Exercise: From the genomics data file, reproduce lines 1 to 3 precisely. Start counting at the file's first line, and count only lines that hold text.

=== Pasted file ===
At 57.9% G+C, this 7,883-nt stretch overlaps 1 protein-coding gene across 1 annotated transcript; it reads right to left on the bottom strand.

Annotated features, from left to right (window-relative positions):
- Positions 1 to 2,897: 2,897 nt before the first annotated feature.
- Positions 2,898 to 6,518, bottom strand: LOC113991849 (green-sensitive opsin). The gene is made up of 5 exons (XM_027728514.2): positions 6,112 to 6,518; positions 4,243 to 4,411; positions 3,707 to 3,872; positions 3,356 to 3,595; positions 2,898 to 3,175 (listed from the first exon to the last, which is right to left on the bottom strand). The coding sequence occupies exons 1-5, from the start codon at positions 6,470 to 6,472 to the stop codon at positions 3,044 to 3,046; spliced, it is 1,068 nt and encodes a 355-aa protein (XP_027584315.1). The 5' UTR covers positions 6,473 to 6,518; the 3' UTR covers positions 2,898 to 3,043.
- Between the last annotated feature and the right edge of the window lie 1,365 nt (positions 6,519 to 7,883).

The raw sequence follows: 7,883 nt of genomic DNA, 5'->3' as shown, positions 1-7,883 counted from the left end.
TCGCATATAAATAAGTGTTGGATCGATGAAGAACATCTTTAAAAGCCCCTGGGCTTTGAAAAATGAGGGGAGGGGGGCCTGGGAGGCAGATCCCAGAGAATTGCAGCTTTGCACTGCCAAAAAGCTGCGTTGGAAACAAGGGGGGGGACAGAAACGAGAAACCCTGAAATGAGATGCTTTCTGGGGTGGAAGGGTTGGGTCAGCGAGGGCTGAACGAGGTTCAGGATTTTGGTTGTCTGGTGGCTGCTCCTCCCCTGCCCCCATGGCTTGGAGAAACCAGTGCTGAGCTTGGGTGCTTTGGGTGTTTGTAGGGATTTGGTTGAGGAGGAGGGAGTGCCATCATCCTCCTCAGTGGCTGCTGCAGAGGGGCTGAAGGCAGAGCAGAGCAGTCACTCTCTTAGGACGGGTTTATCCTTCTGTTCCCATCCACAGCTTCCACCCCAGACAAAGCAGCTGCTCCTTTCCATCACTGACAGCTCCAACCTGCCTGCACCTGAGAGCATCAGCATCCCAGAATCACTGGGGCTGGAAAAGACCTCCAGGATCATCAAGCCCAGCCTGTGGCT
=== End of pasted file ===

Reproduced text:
At 57.9% G+C, this 7,883-nt stretch overlaps 1 protein-coding gene across 1 annotated transcript; it reads right to left on the bottom strand.

Annotated features, from left to right (window-relative positions):
- Positions 1 to 2,897: 2,897 nt before the first annotated feature.